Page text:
China has no hidden agenda on maritime silk route move: envoy to Sri Lanka

ECONOMYNEXT – China’s 21st Century Maritime Silk Route is a trade and economic initiative with no hidden security agenda and there was no intention to set Sri Lanka against any other country, Beijing’s envoy to Colombo said.

"We have no hidden agenda in this initiative," Ambassador Yi Xianliang told members of the Sri Lanka China Business Association of the Ceylon Chamber of Commerce.

"This is just a win-win development, economic and trade (initiative)."

Ambassador Yi said China had no intention of using Sri Lanka or any other country along the silk route "to be one of the potential places to be against any other country".

He said China and Sri Lanka hoped to speed up negotiations on a free trade deal and wrap it up by the end of the year. He also announced 250 million dollars in grants for Sri Lanka over the next three years and a 100 million dollar hospital specializing in kidney diseases.

"We welcome all the countries in the world to be a part of this initiative," Ambassador Yi said.

"I am sure you will seize the opportunity to get more development and benefits from this co-operation."

China’s 21st Century Maritime Silk Route Initiative strings together a serious countries from Pakistan, via Sri Lanka and Burma to China along an ancient maritime trading channel.

Many countries along the route ranging from Burma, Thailand, Singapore as well as the Malacca straits gauntlet between modern-day Malaysia, Vietnam and Indonesia were linked by expansionist Indian Empires who colonised them with Hindu-Buddhist civilizations, and controlled trade.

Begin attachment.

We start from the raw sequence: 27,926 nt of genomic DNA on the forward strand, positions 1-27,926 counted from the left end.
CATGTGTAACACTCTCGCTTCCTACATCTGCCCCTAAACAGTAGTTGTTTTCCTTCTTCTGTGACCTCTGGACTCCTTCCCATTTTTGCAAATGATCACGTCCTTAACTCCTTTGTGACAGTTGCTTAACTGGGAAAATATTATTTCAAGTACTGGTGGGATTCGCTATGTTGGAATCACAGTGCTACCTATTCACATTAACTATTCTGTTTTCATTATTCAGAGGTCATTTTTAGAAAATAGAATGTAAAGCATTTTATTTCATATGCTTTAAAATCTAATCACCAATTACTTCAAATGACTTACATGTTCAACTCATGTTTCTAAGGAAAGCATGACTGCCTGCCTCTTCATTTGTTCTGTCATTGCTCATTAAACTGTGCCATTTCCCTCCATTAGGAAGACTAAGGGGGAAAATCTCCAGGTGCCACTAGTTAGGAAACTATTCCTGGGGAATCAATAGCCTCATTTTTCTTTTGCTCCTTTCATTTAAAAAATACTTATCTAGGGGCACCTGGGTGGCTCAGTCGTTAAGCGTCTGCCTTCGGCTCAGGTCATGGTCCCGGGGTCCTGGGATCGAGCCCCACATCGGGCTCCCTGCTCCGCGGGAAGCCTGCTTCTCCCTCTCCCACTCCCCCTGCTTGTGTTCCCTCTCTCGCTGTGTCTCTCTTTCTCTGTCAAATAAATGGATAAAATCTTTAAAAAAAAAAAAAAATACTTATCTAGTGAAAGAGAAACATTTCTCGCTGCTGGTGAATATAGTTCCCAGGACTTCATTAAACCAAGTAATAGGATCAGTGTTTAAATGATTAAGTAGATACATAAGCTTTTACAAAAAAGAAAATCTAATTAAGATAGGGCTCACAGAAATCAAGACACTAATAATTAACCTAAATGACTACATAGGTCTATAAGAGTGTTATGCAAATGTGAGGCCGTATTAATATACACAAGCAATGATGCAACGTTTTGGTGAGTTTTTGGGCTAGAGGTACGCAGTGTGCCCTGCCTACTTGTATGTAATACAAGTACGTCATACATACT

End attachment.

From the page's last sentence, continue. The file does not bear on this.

China has been building ports along the route. China already owns a container teriminal in Colombo and it is expected to build another terminal in Hambantota at the southern tip of the island.

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India’s has viewed the growing involvement of China in Sri Lanka with alarm especially after Chinese military submarines started to dock at the Colombo’s container terminal at political times such as during a visit of the Japanese Prime Minister to India, opening a southern front.

India already has border skirmishes with China.

Some Sri Lankan politicians and analysts have also been somewhat alarmed by a Chinese see reclamation project in Colombo after watching the country’s aggressive behaviour in the South China Sea in general, and the intimidation of Vietnam in particular.

Earlier this week, Maldives’ parliament approved a law to give freehold land to anyone who reclaimed land from the sea. (Colombo/July30/2015)

 

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